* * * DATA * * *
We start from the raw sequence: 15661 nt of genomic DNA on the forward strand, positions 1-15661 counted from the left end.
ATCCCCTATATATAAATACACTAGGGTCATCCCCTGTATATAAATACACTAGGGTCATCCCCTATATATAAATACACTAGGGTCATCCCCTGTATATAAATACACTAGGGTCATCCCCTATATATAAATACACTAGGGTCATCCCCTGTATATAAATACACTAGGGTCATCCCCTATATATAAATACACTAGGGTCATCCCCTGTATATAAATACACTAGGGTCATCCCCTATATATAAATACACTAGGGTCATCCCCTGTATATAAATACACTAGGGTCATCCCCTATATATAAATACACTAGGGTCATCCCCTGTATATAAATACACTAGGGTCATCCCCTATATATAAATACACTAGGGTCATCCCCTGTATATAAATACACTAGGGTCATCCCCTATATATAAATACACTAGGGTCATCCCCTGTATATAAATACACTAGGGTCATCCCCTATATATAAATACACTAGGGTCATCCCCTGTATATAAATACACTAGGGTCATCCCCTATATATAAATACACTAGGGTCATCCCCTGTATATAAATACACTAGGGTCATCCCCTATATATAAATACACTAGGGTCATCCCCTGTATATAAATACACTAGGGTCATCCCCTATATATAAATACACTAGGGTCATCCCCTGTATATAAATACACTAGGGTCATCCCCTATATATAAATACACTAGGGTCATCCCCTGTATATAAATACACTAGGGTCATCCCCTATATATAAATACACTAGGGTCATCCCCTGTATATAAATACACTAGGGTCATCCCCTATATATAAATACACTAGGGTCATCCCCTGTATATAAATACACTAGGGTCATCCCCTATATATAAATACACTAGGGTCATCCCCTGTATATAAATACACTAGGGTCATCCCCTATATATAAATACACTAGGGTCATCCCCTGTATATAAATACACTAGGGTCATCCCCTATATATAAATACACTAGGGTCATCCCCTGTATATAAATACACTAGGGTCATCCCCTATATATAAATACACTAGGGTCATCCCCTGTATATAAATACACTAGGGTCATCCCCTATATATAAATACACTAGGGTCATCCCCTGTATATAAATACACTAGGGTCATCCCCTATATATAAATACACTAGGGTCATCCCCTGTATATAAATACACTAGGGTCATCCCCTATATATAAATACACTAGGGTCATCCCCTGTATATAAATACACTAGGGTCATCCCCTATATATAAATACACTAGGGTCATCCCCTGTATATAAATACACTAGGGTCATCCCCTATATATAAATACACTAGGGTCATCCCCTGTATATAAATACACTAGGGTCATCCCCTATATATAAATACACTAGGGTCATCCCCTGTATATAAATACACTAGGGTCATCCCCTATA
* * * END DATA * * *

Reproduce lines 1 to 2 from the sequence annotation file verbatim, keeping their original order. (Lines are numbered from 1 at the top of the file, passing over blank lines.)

We start from the raw sequence: 15661 nt of genomic DNA on the forward strand, positions 1-15661 counted from the left end.
ATCCCCTATATATAAATACACTAGGGTCATCCCCTGTATATAAATACACTAGGGTCATCCCCTATATATAAATACACTAGGGTCATCCCCTGTATATAAATACACTAGGGTCATCCCCTATATATAAATACACTAGGGTCATCCCCTGTATATAAATACACTAGGGTCATCCCCTATATATAAATACACTAGGGTCATCCCCTGTATATAAATACACTAGGGTCATCCCCTATATATAAATACACTAGGGTCATCCCCTGTATATAAATACACTAGGGTCATCCCCTATATATAAATACACTAGGGTCATCCCCTGTATATAAATACACTAGGGTCATCCCCTATATATAAATACACTAGGGTCATCCCCTGTATATAAATACACTAGGGTCATCCCCTATATATAAATACACTAGGGTCATCCCCTGTATATAAATACACTAGGGTCATCCCCTATATATAAATACACTAGGGTCATCCCCTGTATATAAATACACTAGGGTCATCCCCTATATATAAATACACTAGGGTCATCCCCTGTATATAAATACACTAGGGTCATCCCCTATATATAAATACACTAGGGTCATCCCCTGTATATAAATACACTAGGGTCATCCCCTATATATAAATACACTAGGGTCATCCCCTGTATATAAATACACTAGGGTCATCCCCTATATATAAATACACTAGGGTCATCCCCTGTATATAAATACACTAGGGTCATCCCCTATATATAAATACACTAGGGTCATCCCCTGTATATAAATACACTAGGGTCATCCCCTATATATAAATACACTAGGGTCATCCCCTGTATATAAATACACTAGGGTCATCCCCTATATATAAATACACTAGGGTCATCCCCTGTATATAAATACACTAGGGTCATCCCCTATATATAAATACACTAGGGTCATCCCCTGTATATAAATACACTAGGGTCATCCCCTATATATAAATACACTAGGGTCATCCCCTGTATATAAATACACTAGGGTCATCCCCTATATATAAATACACTAGGGTCATCCCCTGTATATAAATACACTAGGGTCATCCCCTATATATAAATACACTAGGGTCATCCCCTGTATATAAATACACTAGGGTCATCCCCTATATATAAATACACTAGGGTCATCCCCTGTATATAAATACACTAGGGTCATCCCCTATATATAAATACACTAGGGTCATCCCCTGTATATAAATACACTAGGGTCATCCCCTATATATAAATACACTAGGGTCATCCCCTGTATATAAATACACTAGGGTCATCCCCTATATATAAATACACTAGGGTCATCCCCTGTATATAAATACACTAGGGTCATCCCCTATATATAAATACACTAGGGTCATCCCCTGTATATAAATACACTAGGGTCATCCCCTATA